appearances of death. The face assumed the usual pinched and sunken
outline. The lips were of the usual marble pallor. The eyes were
lustreless. There was no warmth. Pulsation had ceased. For three days
the body was preserved unburied, during which it had acquired a stony
rigidity. The funeral, in short, was hastened, on account of the
rapid advance of what was supposed to be decomposition.

The lady was deposited in her family vault, which, for three
subsequent years, was undisturbed. At the expiration of this term it
was opened for the reception of a sarcophagus; - -- but, alas! how
fearful a shock awaited the husband, who, personally, threw open the
door! As its portals swung outwardly back, some white-apparelled
object fell rattling within his arms. It was the skeleton of his wife
in her yet unmoulded shroud.

A careful investigation rendered it evident that she had revived
within two days after her entombment; that her struggles within the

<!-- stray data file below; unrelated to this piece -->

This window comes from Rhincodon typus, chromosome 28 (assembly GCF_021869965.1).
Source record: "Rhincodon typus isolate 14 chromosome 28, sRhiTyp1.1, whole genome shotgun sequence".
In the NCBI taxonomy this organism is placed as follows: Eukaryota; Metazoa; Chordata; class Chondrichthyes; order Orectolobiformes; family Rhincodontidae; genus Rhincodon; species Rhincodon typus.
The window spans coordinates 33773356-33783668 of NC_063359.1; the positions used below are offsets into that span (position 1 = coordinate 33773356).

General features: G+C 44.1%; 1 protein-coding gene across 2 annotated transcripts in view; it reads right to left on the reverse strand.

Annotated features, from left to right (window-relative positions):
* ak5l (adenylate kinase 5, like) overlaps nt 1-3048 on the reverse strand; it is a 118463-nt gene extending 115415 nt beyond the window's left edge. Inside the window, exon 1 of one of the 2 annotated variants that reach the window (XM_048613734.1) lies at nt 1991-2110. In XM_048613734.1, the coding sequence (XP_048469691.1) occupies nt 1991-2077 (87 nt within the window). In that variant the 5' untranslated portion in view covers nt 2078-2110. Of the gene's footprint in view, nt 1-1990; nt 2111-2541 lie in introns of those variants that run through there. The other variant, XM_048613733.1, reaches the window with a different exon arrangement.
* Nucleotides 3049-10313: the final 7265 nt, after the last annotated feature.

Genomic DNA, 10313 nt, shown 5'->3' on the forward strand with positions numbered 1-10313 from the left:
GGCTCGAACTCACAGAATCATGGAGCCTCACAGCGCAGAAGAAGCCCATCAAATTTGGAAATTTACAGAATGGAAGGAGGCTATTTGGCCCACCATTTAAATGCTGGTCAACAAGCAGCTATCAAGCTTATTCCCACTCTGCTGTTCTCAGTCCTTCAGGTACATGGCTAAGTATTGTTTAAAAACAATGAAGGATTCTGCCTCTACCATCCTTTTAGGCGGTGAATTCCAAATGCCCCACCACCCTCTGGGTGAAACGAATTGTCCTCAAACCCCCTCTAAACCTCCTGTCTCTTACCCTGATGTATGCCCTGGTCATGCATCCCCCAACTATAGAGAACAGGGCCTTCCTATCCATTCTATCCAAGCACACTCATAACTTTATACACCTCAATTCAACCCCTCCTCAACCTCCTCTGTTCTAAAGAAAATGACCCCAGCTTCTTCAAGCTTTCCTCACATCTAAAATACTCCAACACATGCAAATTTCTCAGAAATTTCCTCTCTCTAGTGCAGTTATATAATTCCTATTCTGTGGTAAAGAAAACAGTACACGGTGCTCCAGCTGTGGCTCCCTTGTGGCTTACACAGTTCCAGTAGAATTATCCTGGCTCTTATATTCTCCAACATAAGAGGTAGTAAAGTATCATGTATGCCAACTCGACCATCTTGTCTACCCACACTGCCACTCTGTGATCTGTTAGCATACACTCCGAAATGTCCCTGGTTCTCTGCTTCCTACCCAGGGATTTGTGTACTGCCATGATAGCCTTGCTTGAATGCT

coffin had caused it to fall from a ledge, or shelf to the floor,
where it was so broken as to permit her escape. A lamp which had been
accidentally left, full of oil, within the tomb, was found empty; it
might have been exhausted, however, by evaporation. On the uttermost
of the steps which led down into the dread chamber was a large
fragment of the coffin, with which, it seemed, that she had
endeavored to arrest attention by striking the iron door. While thus
occupied, she probably swooned, or possibly died, through sheer
terror; and, in failing, her shroud became entangled in some iron --
work which projected interiorly. Thus she remained, and thus she